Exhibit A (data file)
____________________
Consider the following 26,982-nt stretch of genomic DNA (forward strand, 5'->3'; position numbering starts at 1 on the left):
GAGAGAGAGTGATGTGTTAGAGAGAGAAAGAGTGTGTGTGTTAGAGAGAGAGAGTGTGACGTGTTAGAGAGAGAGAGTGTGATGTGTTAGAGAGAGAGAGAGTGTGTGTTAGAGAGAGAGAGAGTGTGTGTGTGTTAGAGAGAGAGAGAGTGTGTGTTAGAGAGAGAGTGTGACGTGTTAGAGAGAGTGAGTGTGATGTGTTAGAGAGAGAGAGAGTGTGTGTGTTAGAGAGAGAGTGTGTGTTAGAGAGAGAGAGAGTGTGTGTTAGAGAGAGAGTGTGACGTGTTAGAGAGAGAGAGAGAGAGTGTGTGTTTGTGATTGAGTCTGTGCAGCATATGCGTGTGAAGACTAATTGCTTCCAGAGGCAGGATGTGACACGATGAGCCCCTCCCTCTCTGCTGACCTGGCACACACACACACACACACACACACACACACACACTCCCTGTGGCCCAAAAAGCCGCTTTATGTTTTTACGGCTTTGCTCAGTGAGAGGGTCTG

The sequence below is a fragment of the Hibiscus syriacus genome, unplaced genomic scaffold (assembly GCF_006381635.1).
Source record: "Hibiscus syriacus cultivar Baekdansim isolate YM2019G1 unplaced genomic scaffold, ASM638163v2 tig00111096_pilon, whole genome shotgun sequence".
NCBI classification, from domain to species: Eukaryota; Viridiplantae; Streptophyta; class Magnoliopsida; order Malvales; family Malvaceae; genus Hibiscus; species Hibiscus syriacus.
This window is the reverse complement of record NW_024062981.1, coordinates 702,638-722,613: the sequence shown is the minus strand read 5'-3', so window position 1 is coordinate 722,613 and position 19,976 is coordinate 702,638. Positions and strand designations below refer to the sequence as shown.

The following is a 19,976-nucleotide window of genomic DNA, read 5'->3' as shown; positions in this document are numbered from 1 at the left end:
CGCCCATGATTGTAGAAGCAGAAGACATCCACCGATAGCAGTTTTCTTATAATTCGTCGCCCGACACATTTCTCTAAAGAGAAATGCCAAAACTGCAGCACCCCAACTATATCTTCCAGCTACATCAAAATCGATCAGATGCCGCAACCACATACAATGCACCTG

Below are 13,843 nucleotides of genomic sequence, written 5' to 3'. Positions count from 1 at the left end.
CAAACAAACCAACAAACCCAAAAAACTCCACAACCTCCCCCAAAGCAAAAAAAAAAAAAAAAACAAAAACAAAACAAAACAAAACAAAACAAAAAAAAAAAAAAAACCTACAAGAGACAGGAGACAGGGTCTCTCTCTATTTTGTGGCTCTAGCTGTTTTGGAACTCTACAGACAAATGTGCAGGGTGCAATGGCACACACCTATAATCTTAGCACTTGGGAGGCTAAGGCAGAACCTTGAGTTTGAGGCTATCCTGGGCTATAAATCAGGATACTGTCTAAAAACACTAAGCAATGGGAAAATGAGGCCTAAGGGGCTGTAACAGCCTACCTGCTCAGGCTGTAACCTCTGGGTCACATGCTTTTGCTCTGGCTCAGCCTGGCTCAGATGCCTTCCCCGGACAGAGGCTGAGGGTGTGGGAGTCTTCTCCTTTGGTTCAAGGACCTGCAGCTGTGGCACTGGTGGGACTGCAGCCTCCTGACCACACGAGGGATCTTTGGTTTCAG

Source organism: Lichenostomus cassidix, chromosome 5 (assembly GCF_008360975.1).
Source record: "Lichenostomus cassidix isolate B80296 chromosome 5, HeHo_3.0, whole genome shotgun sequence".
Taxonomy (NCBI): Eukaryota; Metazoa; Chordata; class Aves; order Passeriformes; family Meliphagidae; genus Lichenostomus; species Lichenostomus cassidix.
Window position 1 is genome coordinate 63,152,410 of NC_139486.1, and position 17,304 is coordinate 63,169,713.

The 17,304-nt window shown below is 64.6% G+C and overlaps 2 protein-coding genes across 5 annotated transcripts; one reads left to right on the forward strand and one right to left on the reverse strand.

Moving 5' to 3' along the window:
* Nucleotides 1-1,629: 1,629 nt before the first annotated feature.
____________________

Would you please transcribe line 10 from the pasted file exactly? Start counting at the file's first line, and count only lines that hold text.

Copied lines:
CAAACAAACCAACAAACCCAAAAAACTCCACAACCTCCCCCAAAGCAAAAAAAAAAAAAAAAACAAAAACAAAACAAAACAAAACAAAACAAAAAAAAAAAAAAAACCTACAAGAGACAGGAGACAGGGTCTCTCTCTATTTTGTGGCTCTAGCTGTTTTGGAACTCTACAGACAAATGTGCAGGGTGCAATGGCACACACCTATAATCTTAGCACTTGGGAGGCTAAGGCAGAACCTTGAGTTTGAGGCTATCCTGGGCTATAAATCAGGATACTGTCTAAAAACACTAAGCAATGGGAAAATGAGGCCTAAGGGGCTGTAACAGCCTACCTGCTCAGGCTGTAACCTCTGGGTCACATGCTTTTGCTCTGGCTCAGCCTGGCTCAGATGCCTTCCCCGGACAGAGGCTGAGGGTGTGGGAGTCTTCTCCTTTGGTTCAAGGACCTGCAGCTGTGGCACTGGTGGGACTGCAGCCTCCTGACCACACGAGGGATCTTTGGTTTCAG